Dr. Roxanne Dryden-Edwards is an adult, child, and adolescent psychiatrist. She is a former Chair of the Committee on Developmental Disabilities for the American Psychiatric Association, Assistant Professor of Psychiatry at Johns Hopkins Hospital in Baltimore, Maryland, and Medical Director of the National Center for Children and Families in Bethesda, Maryland.
Melissa Conrad Stöppler, MD, is a U.S. board-certified Anatomic Pathologist with subspecialty training in the fields of Experimental and Molecular Pathology. Dr. Stöppler's educational background includes a BA with Highest Distinction from the University of Virginia and an MD from the University of North Carolina. She completed residency training in Anatomic Pathology at Georgetown University followed by subspecialty fellowship training in molecular diagnostics and experimental pathology.
Medication does not treat the underlying neurologic problems associated with autism. Rather, medication is given to help manage behavioral manifestations of the disorder, such as hyperactivity, impulsivity, attention difficulties, and anxiety. In most cases, medication is given to lessen these problems so that the person can receive maximum benefit from behavioral and educational approaches.
Medications used in autism are psychoactive, meaning they affect the brain. Those used most often include the following:
Antipsychotic drugs: This is the most widely studied group of drugs in autism. These drugs have been found to reduce hyperactivity, repetitive behaviors, withdrawal, and aggression in some people with autism. The newer, atypical antipsychotics, including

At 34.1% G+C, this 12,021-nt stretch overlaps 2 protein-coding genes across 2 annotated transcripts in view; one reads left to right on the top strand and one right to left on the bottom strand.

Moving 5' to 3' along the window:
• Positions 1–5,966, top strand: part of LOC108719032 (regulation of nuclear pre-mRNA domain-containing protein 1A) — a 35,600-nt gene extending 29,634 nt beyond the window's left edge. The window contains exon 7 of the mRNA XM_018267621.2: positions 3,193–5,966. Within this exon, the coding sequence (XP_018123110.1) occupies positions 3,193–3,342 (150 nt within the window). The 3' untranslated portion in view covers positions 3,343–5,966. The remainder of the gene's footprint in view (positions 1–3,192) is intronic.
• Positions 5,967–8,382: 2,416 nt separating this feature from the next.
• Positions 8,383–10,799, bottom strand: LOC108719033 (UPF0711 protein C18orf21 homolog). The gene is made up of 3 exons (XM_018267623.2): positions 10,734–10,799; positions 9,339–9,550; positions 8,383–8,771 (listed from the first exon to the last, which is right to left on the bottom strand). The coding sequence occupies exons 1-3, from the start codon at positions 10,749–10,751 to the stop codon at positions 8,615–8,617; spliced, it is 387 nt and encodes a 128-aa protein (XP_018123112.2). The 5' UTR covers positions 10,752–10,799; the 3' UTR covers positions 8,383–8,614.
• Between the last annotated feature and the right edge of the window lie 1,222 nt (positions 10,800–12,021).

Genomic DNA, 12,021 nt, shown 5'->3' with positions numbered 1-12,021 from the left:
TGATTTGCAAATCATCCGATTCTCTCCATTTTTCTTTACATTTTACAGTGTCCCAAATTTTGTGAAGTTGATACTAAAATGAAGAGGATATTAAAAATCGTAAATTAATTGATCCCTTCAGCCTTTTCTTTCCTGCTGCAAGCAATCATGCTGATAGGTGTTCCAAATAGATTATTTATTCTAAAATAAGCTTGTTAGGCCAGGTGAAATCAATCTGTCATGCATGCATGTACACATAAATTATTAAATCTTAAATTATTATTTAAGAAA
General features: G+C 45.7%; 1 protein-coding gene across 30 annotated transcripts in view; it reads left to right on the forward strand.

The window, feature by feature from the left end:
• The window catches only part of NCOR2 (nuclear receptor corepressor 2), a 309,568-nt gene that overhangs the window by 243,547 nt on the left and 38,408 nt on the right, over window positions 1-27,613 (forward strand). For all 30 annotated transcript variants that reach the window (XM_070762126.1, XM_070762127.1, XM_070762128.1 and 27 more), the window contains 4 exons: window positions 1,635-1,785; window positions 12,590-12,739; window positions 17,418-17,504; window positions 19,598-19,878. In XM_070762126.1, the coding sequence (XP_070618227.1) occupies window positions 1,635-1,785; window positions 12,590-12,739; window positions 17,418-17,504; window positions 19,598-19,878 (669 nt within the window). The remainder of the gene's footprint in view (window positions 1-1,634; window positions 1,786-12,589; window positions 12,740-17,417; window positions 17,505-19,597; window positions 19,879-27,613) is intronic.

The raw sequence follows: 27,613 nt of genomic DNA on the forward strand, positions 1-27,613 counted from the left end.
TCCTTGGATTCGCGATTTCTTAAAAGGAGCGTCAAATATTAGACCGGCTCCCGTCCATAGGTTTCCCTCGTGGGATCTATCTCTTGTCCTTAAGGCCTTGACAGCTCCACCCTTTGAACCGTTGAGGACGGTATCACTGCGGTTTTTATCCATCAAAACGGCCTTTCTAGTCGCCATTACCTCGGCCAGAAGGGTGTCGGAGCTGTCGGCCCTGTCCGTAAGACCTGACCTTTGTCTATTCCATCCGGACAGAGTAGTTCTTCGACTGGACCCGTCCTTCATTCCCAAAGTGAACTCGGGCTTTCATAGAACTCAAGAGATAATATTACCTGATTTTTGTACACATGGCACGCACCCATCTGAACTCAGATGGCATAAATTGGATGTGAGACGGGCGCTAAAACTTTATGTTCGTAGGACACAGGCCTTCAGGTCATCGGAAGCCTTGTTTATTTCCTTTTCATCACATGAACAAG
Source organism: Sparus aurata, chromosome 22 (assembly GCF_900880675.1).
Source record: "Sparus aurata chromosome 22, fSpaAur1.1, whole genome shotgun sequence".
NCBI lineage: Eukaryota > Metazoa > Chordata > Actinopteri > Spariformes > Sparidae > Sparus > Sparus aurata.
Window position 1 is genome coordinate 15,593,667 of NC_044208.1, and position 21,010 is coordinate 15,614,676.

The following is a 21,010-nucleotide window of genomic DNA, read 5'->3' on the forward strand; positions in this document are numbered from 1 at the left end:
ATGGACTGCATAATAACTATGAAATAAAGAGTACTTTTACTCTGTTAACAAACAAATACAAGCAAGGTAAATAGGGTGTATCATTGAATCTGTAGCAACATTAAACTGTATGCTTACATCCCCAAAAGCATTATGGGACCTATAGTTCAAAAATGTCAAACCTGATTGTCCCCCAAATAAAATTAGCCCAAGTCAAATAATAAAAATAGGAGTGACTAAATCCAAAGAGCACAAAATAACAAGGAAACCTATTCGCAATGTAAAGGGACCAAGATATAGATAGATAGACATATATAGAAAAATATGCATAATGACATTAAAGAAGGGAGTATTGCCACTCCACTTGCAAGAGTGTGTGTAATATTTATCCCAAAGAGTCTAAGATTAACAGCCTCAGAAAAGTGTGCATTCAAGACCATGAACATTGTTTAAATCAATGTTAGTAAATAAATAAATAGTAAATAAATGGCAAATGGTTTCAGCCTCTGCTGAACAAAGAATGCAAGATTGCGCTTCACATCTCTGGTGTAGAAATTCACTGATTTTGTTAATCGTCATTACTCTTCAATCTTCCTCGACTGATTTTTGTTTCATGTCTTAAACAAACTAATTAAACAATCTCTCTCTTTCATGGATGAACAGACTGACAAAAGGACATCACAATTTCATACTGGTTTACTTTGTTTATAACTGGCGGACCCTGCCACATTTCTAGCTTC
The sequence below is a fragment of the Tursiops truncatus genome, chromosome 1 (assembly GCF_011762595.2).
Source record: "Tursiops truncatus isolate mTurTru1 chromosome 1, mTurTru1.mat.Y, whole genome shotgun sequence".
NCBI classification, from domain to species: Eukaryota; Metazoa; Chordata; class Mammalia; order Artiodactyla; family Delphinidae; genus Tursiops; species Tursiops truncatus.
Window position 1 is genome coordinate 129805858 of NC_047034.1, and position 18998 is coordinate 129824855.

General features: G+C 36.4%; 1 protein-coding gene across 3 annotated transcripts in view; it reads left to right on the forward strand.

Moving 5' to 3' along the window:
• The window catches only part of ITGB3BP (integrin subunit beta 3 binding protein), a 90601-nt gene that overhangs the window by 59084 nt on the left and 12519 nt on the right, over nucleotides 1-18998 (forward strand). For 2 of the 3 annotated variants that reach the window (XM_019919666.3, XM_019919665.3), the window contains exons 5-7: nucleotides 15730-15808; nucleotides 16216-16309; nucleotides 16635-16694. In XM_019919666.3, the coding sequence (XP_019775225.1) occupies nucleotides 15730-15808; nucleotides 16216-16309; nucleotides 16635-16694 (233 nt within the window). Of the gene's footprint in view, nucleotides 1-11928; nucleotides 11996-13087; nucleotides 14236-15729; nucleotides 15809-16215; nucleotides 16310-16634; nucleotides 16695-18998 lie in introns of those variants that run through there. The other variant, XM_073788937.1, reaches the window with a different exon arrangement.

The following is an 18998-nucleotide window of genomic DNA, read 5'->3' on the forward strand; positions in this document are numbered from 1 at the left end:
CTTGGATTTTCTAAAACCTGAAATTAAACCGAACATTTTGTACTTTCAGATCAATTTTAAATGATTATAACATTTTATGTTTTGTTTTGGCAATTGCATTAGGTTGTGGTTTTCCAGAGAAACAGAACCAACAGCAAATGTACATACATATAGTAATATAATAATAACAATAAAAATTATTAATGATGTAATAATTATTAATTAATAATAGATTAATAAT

risperidone (Risperdal), olanzapine (Zyprexa),
aripiprazole (Abilify), and quetiapine
(Seroquel), have replaced the older, traditional antipsychotics, which had
more side effects. Risperidone (Risperdal) and aripiprazole (Abilify) are now approved by the U.S. Food and
Drug Administration to treat
irritability, aggression, and self-injurious behaviors in children and
adolescents with autism.
Nonstimulant medications that treat ADHD may also help people with autism. These medications have been found to be equally effective as stimulants in their ability to increase the individual's ability to focus, manage their impulses and activity level. Examples of these medications are atomoxetine (Strattera) and
Other drugs: Other drugs may also help some people with autism. Anticonvulsants are frequently used to manage
seizures in people with autism. Anticonvulsants may also be used to stabilize mood and/or behavior. Alpha-2 adrenergic agonists (for
[Catapres]) are also sometimes used to manage hyperactivity and behavioral problems in some individuals with autism. Buspirone (Buspar) and propanolol have also been
Very few of these drugs have been tested in scientific studies in individuals with autism.
Moreover, issues related to dosage (especially
important in children), monitoring, and interactions with other drugs and
foods are concerns, as are short- and long-term side effects.
Many of these medications have side effects such as
sleepiness (sedation) or trouble sleeping (insomnia), weight loss or weight
Infrequently, dependence may develop with some of these drugs.
medications should be prescribed only by a medical professional experienced in treating persons with autism.
Autism is a condition that manifests in early childhoodand is characterized by qualitative abnormalities in social interactions, marked aberrant communication skills, and restricted repetitive and stereotyped behaviors.